We all know the old adage, “the consumer is always right.” In today’s digital world, it can be said with certainty that the consumer is always heard. Whether their feedback is positive or negative, there is always an outlet for their voice.
Days Inn Jamaica JFK Airport
TripAdvisor has become top of mind for travelers looking to provide input on the quality of their hotel stay, whatever the nature of their critique. Consequently, hotel owners and managers take TripAdvisor guest comments seriously and are quick to respond ─ with appreciation when the feedback is positive and, when the guest has found fault, to outline the steps they’re taking to correct the situation.
The same applies to comments left on Google, online travel agent sites like Expedia and on some hotel brands’ own websites. Critiques left on the brand website, in fact, have replaced the printed guest comment cards that were left prominently in guest rooms in a previous era.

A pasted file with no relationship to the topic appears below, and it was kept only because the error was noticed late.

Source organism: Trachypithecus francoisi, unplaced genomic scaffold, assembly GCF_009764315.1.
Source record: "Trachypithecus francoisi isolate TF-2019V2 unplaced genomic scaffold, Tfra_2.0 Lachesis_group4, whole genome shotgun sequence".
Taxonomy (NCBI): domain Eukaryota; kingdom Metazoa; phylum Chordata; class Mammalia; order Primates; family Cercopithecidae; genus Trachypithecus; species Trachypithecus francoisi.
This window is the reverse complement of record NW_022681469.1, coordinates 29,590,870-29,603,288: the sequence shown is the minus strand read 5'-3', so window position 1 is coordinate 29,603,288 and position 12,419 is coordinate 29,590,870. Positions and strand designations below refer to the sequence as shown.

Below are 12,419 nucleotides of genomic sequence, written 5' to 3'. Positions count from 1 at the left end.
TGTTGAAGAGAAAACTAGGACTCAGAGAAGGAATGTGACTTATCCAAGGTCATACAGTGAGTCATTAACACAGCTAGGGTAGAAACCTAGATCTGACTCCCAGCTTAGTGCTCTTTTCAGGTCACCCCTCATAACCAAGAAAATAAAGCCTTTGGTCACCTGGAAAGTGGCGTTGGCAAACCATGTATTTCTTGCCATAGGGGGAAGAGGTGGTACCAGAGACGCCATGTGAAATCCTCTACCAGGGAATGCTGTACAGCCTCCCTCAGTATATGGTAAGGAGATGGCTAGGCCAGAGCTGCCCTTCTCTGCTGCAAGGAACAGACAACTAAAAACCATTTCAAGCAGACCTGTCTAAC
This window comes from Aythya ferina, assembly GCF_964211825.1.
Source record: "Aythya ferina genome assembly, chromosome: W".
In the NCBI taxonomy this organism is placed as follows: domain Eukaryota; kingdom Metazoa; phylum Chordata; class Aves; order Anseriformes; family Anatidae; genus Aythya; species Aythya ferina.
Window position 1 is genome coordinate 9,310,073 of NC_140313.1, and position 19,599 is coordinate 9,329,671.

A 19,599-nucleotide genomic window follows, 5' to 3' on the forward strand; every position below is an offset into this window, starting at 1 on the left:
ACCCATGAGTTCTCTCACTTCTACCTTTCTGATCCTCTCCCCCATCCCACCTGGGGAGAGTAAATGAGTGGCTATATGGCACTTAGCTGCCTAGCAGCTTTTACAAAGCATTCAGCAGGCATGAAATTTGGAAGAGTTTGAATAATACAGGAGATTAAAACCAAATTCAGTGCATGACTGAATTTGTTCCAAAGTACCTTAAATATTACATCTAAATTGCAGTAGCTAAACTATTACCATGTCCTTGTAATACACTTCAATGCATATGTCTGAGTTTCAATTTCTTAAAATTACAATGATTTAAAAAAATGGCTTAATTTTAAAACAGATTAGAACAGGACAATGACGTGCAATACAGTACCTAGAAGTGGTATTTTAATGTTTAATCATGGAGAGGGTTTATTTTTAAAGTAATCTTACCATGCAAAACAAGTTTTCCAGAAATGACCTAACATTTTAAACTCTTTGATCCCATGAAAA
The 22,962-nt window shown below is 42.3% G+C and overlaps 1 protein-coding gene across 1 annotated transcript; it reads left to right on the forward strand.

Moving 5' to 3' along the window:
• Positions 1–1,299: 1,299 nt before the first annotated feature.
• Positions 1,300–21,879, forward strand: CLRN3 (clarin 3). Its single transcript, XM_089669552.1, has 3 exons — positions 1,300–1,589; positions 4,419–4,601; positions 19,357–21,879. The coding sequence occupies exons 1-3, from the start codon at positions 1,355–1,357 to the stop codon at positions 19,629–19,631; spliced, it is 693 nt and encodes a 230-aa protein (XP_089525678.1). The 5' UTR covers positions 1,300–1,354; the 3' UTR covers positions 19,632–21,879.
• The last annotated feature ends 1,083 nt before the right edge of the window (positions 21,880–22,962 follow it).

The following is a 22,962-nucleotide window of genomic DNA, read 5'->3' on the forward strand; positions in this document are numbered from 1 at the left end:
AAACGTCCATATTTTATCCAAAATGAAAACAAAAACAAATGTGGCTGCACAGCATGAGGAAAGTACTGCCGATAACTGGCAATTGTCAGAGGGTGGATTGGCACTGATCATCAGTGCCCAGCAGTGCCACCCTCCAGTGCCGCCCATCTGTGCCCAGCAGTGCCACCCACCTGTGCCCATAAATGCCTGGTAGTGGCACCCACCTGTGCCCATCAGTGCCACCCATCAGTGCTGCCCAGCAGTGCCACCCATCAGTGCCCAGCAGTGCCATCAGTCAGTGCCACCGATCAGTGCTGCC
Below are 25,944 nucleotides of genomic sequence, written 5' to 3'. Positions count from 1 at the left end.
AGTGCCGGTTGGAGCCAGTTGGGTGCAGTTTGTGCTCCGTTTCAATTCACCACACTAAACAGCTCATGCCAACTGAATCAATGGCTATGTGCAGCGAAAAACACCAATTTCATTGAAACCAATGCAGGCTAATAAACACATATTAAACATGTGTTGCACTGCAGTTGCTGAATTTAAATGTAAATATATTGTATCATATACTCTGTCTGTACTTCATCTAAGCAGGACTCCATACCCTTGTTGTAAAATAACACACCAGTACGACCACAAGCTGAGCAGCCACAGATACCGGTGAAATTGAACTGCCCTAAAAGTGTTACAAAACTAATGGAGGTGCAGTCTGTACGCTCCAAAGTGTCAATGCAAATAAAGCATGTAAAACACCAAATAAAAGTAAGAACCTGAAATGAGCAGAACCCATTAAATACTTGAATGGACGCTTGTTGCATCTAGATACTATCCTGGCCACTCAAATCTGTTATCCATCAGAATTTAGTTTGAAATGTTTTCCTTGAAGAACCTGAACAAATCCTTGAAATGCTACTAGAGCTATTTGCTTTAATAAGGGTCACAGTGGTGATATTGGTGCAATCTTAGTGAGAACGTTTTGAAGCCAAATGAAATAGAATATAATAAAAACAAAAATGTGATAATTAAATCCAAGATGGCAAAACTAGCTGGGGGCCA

While all feedback is welcome ─ and praise is particularly heartening ─ the truth is that owners, operators and line associates benefit the most when comments are negative. Providing first-class guest service on an ongoing basis is an essential pursuit for hoteliers, but it’s also an inexact science. So input from customers on what worked and what didn’t, what part of the guest stay went smoothly and what part fell short, is invaluable. The more, the better, if we’re going to try to continually improve.
Nor are TripAdvisor reviews or feedback on Google, Expedia or a brand website the only meaningful source of guest feedback. Front desk associates are trained to ask guests at checkout if they were satisfied with their stay. Likewise, general managers will make it a habit to be in the lobby or breakfast area in the morning to introduce themselves to guests and, in the process, pick up on any service or facilities issues that may have arisen. Unlike a review a guest composes and submits online, this kind of input is direct and spontaneous.
Guest feedback may take many forms, but they’re all valuable, and that feedback is always heard.